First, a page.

We now know when Netflix viewers will see the streaming service’s newest comic book show.
Following the premiere of last spring’s “Daredevil,” which follows the Marvel superhero of the same name, the show “Marvel’s Jessica Jones” debuts this November. The show stars Krysten Ritter as Jessica, who in Marvel lore has superstrength and can fly, among other abilities. In the comic books, Jessica creates a detective agency known as Alias Private Investigations.
The show co-stars “Broadchurch” actor David Tennant as well as Carrie-Anne Moss and Mike Colter.
Since the show comes from Marvel comic books, Jessica lives in the same fictional universe as Iron Man, Captain America, and Daredevil, with whom she shares a streaming home.
Marvel is currently dominating the multiplex and making inroads on TV via multiple platforms. The company, which releases films as Marvel Studios, has recently released some of the highest-grossing films of the years in which they came out, including 2014’s “Guardians of the Galaxy” and “Captain America: The Winter Soldier,” 2013’s “Iron Man 3,” and 2012’s “The Avengers.”
Prior to its Netflix deal, Marvel was already a presence on ABC, where the show “Marvel’s Agents of S.H.I.E.L.D.” debuted in 2013. Another show set in their universe, “Agent Carter,” premiered earlier this year.
“Jessica” is part of a larger plan by Netflix. The streaming service debuted “Daredevil,” which stars Charlie Cox and Vincent D’Onofrio, this past spring and it was fairly well-received by critics. But prior to its debut, Netflix announced it was making four shows with Marvel: “Daredevil,” “Jessica,” and the two programs “Luke Cage” and “Iron Fist.” After they each air, Netflix will air a miniseries titled “The Defenders.” In comic books, various superheroes have joined a group by that name, but Luke Cage, Daredevil, and Iron Fist were all members at one time.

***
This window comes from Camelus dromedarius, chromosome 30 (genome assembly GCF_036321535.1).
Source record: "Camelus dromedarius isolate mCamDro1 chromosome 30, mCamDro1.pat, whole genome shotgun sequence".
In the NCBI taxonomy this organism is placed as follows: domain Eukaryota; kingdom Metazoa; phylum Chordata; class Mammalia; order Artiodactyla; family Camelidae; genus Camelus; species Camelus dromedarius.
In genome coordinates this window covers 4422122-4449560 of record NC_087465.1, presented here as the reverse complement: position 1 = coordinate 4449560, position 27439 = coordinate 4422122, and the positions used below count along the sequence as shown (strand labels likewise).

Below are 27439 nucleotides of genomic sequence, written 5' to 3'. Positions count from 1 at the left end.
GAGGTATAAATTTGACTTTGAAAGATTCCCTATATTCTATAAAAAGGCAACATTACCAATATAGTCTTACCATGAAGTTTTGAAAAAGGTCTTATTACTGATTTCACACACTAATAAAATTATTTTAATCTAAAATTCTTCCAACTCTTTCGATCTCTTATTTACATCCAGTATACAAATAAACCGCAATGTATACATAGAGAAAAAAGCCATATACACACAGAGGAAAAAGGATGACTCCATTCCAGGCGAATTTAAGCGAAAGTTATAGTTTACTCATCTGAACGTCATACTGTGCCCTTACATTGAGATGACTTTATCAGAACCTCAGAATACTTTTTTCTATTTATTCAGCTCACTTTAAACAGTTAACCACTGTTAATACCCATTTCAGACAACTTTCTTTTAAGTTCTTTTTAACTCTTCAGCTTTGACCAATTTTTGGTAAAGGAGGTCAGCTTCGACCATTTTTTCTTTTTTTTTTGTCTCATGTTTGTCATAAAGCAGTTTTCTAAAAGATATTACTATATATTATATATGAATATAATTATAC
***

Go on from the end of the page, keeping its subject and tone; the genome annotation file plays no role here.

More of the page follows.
How big a risk is Netflix taking? Planning four shows at a time is obviously a daring move – you have no idea how the first one will be received. “Daredevil” was well-received by viewers, but Netflix is different than network TV in how a success or failure is perceived. Because the company doesn’t release viewership numbers, the public doesn’t know how popular “Daredevil is.” We know if a show like “Agent Carter” is doing well in terms of viewers (the ratings are okay); we have no official measurement from Netflix.
Netflix does run the risk that viewers will have Marvel fatigue, with so many different projects seeking viewers’ attention. But if future series like “Jessica” get good reviews like "Daredevil" and are satisfying creatively for audiences, the gamble could pay off.